Open source Hadoop is a cutting-edge tool for harvesting big data. One of the most highly ranked, and used, platforms, Hadoop’s impact in Retail is as exciting as frontline. Hadoop has established itself as the go-to technology for Big Data management and data pipeline. What Hadoop does is remarkable: it takes the dice-rolling out of retail business and allows the focus to shift to the individual consumer by providing a customized retail experience.
The beauty of Hadoop is that there are tangible practical advantages to boast about. Enterprises are steadily moving to deploy Hadoop to increase returns.
See how enterprises use Big Data here.
MetaScale is one such Hadoop solution which also has Big Data training as a service and helps enterprises accelerate Hadoop implementation. MetaScale’s key impact factor is in solving capacity and cost problems that accompany swelling data demands. With retail, viable storage and efficient processing capabilities are the top demands. Hadoop and NoSQL provide Big Data value to retail enterprises particularly when used to refine analytics along with brand monitoring, product perception, sentiment analysis and inventory management. Mitigating latency of voluminous data is another aspect where MetaScale outscores other Hadoop solutions. Processing data overnight for real-time application is a great Hadoop property which retailers use.
Hadoop’s fundamental characteristic is that instead of tackling the Big Data iceberg head on, it chisels it to smaller packets such that each can be processed and analyzed at the same time!
Nothing troubles retailers more than ETL complexity. Extract, Transform and Load (ETL) refers to a process in database usage. Software cost and management of ETL invariably are so large that projects often fail at launch. Moreover, with conventional ETL techniques it can be weeks before data created is utilized effectively. With modern Big Data tools this latency is cut short to seconds and change the perception towards ETL. Hadoop especially is a genius at transforming ETL processing and reducing burgeoning costs.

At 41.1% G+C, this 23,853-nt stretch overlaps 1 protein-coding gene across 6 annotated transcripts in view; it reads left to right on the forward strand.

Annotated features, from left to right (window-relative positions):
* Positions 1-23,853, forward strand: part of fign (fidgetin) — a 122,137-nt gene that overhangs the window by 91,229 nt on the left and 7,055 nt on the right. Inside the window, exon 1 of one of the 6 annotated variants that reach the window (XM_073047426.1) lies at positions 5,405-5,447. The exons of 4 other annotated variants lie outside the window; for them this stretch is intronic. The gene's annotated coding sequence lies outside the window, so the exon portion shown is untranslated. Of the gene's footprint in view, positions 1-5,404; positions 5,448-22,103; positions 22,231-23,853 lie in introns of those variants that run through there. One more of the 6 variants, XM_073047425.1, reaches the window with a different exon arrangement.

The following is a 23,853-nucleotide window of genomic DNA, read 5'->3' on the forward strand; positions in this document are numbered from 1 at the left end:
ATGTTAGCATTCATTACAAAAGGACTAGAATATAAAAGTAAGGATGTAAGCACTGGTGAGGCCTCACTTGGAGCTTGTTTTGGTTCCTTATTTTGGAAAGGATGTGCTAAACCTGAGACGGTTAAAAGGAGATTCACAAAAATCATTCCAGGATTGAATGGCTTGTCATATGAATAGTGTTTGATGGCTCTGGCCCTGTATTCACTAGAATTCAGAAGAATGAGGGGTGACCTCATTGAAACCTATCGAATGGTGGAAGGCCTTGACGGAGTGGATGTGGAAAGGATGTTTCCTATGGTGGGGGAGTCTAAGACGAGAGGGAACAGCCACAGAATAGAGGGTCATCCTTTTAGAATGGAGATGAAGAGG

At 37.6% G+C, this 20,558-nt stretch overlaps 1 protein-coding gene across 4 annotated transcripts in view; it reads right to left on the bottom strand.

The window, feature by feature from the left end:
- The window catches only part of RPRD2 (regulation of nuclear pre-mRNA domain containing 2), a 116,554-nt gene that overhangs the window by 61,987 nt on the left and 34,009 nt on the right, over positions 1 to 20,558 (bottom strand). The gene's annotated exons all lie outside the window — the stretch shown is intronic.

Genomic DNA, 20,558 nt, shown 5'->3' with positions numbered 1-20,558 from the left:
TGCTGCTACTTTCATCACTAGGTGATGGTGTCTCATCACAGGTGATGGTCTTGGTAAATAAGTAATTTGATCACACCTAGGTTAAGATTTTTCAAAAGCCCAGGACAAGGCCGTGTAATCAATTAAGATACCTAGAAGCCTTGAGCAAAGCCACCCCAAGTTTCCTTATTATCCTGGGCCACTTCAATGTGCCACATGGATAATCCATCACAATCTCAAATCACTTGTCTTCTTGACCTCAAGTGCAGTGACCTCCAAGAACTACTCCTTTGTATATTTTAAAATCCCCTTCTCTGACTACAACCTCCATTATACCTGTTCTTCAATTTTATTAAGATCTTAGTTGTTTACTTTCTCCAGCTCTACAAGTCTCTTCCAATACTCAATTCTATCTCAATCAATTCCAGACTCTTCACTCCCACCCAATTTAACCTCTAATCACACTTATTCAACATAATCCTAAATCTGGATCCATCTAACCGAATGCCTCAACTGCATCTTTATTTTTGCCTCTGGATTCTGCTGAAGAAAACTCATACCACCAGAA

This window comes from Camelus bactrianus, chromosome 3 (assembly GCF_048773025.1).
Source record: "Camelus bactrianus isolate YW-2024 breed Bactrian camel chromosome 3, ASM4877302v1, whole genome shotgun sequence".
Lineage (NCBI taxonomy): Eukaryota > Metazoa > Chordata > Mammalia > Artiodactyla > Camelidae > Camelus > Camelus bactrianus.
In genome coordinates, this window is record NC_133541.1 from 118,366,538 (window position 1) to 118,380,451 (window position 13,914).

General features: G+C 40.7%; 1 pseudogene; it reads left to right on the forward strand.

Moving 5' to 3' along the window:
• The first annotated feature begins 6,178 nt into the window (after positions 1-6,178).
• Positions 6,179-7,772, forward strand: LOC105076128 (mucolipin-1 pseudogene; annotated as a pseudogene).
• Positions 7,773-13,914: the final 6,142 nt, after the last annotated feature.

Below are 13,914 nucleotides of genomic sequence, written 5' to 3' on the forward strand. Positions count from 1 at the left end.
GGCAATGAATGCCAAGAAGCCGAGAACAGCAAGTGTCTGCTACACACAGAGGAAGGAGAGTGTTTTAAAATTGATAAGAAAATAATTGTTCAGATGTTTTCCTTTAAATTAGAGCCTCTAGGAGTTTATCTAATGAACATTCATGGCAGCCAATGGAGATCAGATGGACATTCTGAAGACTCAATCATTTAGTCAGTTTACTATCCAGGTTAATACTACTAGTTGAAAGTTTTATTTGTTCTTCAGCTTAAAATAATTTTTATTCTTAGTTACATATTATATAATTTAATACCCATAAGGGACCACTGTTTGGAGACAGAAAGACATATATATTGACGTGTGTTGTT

Then there’s MapR, an enterprise-grade distribution for Hadoop that offers social media analysis, price evaluation and even a customer recommendation engine. Via Hadoop retailers can also push real-time recommendations at the right time—and device, thus providing a personalized customer experience. Examples of recommendation engines LinkedIn and Facebook’s “People You May Know” feature and Amazon’s “Customers Who Bought This Item Also Bought” features.
These recommendation engines are central to the retail industry since personalized assistance triggers the consumer on site to actually finish transactions and not move away to a competitor site. This also works counter-intuitively to record more of consumer’s browsing habits and purchasing behaviors leading to more data to craft an enhanced personalized experience! Data is integral to this process, and the easiest way to get data is by engaging a professional Data-as-a-Service (DaaS) provider. Standalone tools that help you scrape data are limited in their scope when it comes to magnitude of data.
Professional site scraping and web crawling service providers are more reliable when it comes to up-times, real-time data gathering, and structuring data.